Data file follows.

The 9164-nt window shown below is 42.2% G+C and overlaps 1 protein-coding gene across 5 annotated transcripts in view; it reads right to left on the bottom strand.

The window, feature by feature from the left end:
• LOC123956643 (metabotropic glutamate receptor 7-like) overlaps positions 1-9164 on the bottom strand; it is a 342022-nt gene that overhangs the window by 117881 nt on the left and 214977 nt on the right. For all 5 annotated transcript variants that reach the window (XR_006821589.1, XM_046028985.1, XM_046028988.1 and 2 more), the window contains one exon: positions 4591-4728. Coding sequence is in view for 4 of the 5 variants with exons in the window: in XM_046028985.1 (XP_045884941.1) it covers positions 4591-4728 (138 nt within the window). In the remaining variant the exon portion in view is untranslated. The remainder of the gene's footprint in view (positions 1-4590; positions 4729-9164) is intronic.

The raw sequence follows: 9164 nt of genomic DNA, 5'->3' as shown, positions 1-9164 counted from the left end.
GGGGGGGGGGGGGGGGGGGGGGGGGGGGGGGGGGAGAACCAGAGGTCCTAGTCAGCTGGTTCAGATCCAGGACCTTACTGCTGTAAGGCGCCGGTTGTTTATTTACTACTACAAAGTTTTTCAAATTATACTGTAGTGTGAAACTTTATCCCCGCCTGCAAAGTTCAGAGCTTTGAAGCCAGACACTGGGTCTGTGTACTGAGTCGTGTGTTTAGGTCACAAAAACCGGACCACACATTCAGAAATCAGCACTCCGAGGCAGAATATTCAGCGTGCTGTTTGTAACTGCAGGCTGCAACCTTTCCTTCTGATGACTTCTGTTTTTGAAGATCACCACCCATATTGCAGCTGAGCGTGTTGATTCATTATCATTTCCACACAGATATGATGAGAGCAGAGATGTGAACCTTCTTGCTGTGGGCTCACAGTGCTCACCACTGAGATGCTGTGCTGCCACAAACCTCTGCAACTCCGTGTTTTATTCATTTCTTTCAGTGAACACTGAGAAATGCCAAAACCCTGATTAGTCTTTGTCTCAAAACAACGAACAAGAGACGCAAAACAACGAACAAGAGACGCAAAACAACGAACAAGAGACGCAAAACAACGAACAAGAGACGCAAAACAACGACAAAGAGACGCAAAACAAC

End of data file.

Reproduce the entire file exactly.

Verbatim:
The 9164-nt window shown below is 42.2% G+C and overlaps 1 protein-coding gene across 5 annotated transcripts in view; it reads right to left on the bottom strand.

The window, feature by feature from the left end:
• LOC123956643 (metabotropic glutamate receptor 7-like) overlaps positions 1-9164 on the bottom strand; it is a 342022-nt gene that overhangs the window by 117881 nt on the left and 214977 nt on the right. For all 5 annotated transcript variants that reach the window (XR_006821589.1, XM_046028985.1, XM_046028988.1 and 2 more), the window contains one exon: positions 4591-4728. Coding sequence is in view for 4 of the 5 variants with exons in the window: in XM_046028985.1 (XP_045884941.1) it covers positions 4591-4728 (138 nt within the window). In the remaining variant the exon portion in view is untranslated. The remainder of the gene's footprint in view (positions 1-4590; positions 4729-9164) is intronic.

The raw sequence follows: 9164 nt of genomic DNA, 5'->3' as shown, positions 1-9164 counted from the left end.
GGGGGGGGGGGGGGGGGGGGGGGGGGGGGGGGGGAGAACCAGAGGTCCTAGTCAGCTGGTTCAGATCCAGGACCTTACTGCTGTAAGGCGCCGGTTGTTTATTTACTACTACAAAGTTTTTCAAATTATACTGTAGTGTGAAACTTTATCCCCGCCTGCAAAGTTCAGAGCTTTGAAGCCAGACACTGGGTCTGTGTACTGAGTCGTGTGTTTAGGTCACAAAAACCGGACCACACATTCAGAAATCAGCACTCCGAGGCAGAATATTCAGCGTGCTGTTTGTAACTGCAGGCTGCAACCTTTCCTTCTGATGACTTCTGTTTTTGAAGATCACCACCCATATTGCAGCTGAGCGTGTTGATTCATTATCATTTCCACACAGATATGATGAGAGCAGAGATGTGAACCTTCTTGCTGTGGGCTCACAGTGCTCACCACTGAGATGCTGTGCTGCCACAAACCTCTGCAACTCCGTGTTTTATTCATTTCTTTCAGTGAACACTGAGAAATGCCAAAACCCTGATTAGTCTTTGTCTCAAAACAACGAACAAGAGACGCAAAACAACGAACAAGAGACGCAAAACAACGAACAAGAGACGCAAAACAACGAACAAGAGACGCAAAACAACGACAAAGAGACGCAAAACAAC